Making Mistakes

This week I had a session with my dieter, Jen.  Jen had been doing exceptionally well for months and months, but recently has gone through some hard times in her personal life, and was struggling more with eating.  She had gotten off track with many of her healthy eating habits (like tracking all her calories, eating sitting down, planning in advance, and limiting nighttime eating to a specific amount).  She has been trying hard to get back to where she was a few months ago, but was still finding that her resistance muscle felt weak some of the time, and she ended up making choices she didn’t feel good about after the fact.

almonds spilled on a table

When Jen and I met this week, she had had a better week and was able to get herself to track every calorie, something she hadn’t been able to do for at least the last month. However, she told me that she was still feeling somewhat defeated because the night before, she started eating unplanned nuts standing up.  “I don’t know what happened,” she told me. “All of I sudden I was just at the counter eating nuts standing up.”  I asked Jen how the rest of the night played out, and she told me that she caught herself, put the nuts away, and then logged the calories that she did eat.  “And you’re feeling defeated?” I asked her, somewhat incredulously.  Jen told me that she was, because she ate unplanned nuts standing up. “That wouldn’t happen if I was completely on track,” she said.

I realized that Jen was missing two highly critical things.

First, she caught herself! She recognized what she was doing, course corrected, and logged the calories. If she had been off track, she no doubt would have continued eating nuts, and then likely gone on to eat other things too, telling herself that she had blown it for the night. And, almost certainly, wouldn’t have logged a single calorie.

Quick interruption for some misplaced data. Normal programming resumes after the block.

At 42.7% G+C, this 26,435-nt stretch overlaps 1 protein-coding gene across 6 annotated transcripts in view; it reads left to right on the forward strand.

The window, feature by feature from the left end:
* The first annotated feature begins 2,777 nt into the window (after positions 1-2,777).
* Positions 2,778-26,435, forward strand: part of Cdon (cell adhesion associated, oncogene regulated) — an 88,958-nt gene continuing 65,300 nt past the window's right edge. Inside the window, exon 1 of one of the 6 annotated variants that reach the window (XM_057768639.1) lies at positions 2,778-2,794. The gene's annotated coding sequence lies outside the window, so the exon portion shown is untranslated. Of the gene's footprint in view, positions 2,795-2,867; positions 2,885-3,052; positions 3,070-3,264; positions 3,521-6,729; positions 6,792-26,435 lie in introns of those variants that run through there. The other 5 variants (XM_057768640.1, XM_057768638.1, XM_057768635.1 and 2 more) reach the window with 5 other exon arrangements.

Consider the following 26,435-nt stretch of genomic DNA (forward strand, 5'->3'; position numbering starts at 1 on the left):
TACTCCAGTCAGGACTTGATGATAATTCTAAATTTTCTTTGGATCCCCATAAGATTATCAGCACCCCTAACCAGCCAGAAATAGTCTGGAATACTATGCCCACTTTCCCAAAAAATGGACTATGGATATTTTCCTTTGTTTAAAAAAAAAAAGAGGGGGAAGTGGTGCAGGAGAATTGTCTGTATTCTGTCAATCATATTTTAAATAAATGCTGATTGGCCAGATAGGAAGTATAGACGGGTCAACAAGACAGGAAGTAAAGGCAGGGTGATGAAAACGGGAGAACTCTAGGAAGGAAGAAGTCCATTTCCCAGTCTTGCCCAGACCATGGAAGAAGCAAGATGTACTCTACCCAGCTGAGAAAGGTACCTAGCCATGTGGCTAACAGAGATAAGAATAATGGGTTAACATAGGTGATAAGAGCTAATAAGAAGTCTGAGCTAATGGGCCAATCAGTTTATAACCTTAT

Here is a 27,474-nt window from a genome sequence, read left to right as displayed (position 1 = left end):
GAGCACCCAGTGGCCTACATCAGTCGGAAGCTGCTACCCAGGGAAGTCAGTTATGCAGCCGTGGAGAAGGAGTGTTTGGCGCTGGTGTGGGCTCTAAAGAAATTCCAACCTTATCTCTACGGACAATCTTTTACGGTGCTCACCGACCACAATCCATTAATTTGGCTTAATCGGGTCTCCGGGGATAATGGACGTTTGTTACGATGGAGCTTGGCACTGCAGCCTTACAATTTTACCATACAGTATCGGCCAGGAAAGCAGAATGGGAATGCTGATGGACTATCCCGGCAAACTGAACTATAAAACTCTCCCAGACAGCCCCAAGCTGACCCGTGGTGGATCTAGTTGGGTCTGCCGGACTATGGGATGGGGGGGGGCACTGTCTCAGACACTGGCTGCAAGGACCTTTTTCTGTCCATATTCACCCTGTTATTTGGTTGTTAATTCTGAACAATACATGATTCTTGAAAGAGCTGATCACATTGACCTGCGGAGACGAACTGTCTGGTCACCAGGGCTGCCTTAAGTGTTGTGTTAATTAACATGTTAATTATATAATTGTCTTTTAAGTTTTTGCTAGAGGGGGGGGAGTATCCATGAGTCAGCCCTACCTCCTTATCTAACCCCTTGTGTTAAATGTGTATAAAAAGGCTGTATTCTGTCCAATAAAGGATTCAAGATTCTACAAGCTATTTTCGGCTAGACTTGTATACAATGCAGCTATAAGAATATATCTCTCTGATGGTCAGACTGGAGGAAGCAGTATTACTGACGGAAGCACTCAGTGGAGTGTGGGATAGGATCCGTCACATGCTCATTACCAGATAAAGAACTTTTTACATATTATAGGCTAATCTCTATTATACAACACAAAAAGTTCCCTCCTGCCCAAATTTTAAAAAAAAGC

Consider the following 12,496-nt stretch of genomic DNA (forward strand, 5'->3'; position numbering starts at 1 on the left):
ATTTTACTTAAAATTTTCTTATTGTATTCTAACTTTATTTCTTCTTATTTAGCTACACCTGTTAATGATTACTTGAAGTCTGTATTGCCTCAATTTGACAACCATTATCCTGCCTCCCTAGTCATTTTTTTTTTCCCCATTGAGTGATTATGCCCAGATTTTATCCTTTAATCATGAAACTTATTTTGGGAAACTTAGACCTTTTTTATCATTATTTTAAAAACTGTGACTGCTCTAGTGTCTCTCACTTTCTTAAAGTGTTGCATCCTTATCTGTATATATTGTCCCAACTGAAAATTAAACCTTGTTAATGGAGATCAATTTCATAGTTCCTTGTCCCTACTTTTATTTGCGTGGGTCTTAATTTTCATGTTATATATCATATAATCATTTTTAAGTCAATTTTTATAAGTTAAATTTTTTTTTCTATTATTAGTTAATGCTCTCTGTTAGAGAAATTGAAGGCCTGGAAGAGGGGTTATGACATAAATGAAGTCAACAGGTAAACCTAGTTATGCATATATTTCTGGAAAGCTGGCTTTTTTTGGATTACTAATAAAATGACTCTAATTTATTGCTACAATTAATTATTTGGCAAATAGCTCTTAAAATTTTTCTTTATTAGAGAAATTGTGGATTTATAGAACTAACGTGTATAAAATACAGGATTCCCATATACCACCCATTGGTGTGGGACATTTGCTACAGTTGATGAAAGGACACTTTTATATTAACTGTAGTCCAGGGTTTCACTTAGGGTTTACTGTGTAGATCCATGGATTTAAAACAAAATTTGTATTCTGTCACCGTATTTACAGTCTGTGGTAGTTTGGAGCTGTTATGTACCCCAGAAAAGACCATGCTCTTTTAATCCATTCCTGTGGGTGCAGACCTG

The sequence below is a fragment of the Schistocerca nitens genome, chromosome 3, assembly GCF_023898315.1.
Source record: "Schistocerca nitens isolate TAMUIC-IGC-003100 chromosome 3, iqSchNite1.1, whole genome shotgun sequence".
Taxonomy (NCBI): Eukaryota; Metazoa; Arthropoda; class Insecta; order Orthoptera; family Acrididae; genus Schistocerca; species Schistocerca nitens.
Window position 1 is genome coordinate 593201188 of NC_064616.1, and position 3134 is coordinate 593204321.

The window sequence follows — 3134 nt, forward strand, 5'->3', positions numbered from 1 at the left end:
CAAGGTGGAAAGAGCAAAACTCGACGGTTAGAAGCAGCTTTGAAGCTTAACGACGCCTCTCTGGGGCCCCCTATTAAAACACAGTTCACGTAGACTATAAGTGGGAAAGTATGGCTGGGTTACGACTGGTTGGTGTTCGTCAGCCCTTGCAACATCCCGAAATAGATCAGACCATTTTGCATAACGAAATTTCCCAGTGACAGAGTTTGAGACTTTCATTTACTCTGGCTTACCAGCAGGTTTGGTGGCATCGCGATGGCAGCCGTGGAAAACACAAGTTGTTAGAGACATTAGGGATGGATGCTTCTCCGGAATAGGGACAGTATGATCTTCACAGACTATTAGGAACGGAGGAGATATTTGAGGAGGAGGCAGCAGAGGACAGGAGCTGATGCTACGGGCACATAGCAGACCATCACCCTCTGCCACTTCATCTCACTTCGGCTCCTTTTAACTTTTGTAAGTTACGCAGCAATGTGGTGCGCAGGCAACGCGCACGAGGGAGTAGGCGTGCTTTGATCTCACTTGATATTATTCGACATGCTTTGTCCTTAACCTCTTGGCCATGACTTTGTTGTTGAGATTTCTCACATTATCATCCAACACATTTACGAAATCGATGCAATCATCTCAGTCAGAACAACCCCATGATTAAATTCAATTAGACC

The second thing Jen was missing was the realization that even when she was completely on track, she wasn’t perfect. No one is perfect.  Even during great eating days/weeks, Jen made mistakes. But when she did, she did exactly what she did last night: she caught herself right away and got right back on track.  Jen forgot that being on track didn’t mean perfect eating, and if that was the standard she was setting for herself, then she would always feel like she was coming up short.

I discussed both of these things with Jen, in doing so she recognized that last night was actually a positive sign, not a bad one.  Her ability to catch herself and recover right away is hugely indicative of a strong resistance muscle and gives her a lot of confidence in her ability to catch herself the next time she inevitably makes a mistake.

1 reply
  1. Jeremy
    Jeremy says:

    Great story, and a powerful less that I constantly try to reinforce with my fitness and weight loss clients as well. Always accept up front that there will be failures. It’s part of the game plan because it happens to everyone eventually. The worst thing to possibly do is realize you’ve made a mistake and just throw it all away.


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